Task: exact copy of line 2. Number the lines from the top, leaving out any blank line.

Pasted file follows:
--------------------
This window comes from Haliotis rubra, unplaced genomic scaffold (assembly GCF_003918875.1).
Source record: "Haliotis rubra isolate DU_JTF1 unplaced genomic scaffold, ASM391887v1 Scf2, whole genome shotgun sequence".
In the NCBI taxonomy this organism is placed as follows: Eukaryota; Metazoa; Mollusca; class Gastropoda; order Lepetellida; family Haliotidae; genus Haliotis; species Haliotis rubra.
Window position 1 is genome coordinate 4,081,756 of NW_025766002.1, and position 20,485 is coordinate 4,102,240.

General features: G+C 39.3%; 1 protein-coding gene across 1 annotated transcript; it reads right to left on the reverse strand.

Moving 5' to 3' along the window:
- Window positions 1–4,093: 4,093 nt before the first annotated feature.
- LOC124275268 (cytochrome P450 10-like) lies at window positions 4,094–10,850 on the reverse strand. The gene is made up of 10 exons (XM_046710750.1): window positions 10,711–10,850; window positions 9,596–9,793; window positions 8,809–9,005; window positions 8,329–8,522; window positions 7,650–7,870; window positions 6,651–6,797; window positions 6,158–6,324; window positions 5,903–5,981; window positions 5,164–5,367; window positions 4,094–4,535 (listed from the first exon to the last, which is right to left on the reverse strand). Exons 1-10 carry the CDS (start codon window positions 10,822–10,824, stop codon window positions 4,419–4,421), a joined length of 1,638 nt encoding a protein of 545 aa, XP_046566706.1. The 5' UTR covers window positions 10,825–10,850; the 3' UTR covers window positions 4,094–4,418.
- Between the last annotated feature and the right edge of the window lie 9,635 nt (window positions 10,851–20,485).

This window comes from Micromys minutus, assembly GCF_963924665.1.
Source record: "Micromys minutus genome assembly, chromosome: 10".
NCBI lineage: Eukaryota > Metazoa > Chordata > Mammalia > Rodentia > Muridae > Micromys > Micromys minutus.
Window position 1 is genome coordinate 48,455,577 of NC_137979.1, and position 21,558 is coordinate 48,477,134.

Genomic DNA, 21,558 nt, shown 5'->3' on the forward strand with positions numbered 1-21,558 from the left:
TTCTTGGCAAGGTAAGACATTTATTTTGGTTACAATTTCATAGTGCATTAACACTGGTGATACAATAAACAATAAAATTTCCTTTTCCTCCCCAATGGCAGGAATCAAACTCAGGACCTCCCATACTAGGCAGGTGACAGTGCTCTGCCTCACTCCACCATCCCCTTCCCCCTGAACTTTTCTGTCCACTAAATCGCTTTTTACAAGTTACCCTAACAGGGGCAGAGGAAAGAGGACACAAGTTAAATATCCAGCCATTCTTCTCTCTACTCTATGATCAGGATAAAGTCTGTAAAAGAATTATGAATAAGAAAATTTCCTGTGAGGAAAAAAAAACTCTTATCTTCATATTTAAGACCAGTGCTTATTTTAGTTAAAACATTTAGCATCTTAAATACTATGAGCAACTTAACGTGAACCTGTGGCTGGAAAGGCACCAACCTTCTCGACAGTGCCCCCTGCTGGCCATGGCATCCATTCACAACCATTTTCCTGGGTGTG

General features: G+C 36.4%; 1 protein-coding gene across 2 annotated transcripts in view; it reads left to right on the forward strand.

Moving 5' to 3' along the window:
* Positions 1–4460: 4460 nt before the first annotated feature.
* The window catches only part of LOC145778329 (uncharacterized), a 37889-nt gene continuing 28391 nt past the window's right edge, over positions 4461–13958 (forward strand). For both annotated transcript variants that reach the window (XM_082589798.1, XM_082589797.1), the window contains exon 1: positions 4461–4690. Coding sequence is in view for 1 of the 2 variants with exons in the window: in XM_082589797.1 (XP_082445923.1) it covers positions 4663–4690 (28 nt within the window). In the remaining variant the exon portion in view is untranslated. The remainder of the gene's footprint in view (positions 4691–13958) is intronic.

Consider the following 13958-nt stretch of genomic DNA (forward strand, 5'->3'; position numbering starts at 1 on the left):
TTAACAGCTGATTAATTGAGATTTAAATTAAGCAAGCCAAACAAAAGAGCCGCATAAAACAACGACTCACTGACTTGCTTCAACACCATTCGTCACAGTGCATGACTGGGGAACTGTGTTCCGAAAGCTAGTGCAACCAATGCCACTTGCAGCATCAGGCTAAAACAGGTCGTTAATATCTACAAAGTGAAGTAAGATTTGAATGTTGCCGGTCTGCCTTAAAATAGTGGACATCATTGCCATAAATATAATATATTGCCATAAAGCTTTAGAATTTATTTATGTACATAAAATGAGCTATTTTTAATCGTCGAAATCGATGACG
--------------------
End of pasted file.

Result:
Source record: "Haliotis rubra isolate DU_JTF1 unplaced genomic scaffold, ASM391887v1 Scf2, whole genome shotgun sequence".